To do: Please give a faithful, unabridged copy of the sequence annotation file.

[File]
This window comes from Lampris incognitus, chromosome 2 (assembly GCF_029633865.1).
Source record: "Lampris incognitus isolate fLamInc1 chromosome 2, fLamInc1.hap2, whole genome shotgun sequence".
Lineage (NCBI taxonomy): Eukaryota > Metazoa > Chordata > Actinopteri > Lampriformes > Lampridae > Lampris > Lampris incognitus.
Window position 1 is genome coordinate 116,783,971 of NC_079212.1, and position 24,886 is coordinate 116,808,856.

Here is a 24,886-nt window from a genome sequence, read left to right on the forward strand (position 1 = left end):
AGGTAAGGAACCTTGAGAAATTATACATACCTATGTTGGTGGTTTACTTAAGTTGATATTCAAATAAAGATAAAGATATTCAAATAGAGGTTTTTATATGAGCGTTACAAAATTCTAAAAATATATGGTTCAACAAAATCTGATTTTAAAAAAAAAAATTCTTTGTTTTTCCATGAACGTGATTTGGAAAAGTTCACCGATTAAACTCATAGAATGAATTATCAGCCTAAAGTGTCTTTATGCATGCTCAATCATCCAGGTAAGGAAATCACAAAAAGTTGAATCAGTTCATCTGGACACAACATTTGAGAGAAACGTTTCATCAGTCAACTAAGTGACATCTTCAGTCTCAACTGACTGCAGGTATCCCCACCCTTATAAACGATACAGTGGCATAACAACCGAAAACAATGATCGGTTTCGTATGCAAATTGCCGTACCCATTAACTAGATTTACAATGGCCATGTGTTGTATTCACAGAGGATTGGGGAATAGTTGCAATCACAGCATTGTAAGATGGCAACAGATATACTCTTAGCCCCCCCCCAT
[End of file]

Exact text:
This window comes from Lampris incognitus, chromosome 2 (assembly GCF_029633865.1).
Source record: "Lampris incognitus isolate fLamInc1 chromosome 2, fLamInc1.hap2, whole genome shotgun sequence".
Lineage (NCBI taxonomy): Eukaryota > Metazoa > Chordata > Actinopteri > Lampriformes > Lampridae > Lampris > Lampris incognitus.
Window position 1 is genome coordinate 116,783,971 of NC_079212.1, and position 24,886 is coordinate 116,808,856.

Here is a 24,886-nt window from a genome sequence, read left to right on the forward strand (position 1 = left end):
AGGTAAGGAACCTTGAGAAATTATACATACCTATGTTGGTGGTTTACTTAAGTTGATATTCAAATAAAGATAAAGATATTCAAATAGAGGTTTTTATATGAGCGTTACAAAATTCTAAAAATATATGGTTCAACAAAATCTGATTTTAAAAAAAAAAATTCTTTGTTTTTCCATGAACGTGATTTGGAAAAGTTCACCGATTAAACTCATAGAATGAATTATCAGCCTAAAGTGTCTTTATGCATGCTCAATCATCCAGGTAAGGAAATCACAAAAAGTTGAATCAGTTCATCTGGACACAACATTTGAGAGAAACGTTTCATCAGTCAACTAAGTGACATCTTCAGTCTCAACTGACTGCAGGTATCCCCACCCTTATAAACGATACAGTGGCATAACAACCGAAAACAATGATCGGTTTCGTATGCAAATTGCCGTACCCATTAACTAGATTTACAATGGCCATGTGTTGTATTCACAGAGGATTGGGGAATAGTTGCAATCACAGCATTGTAAGATGGCAACAGATATACTCTTAGCCCCCCCCCAT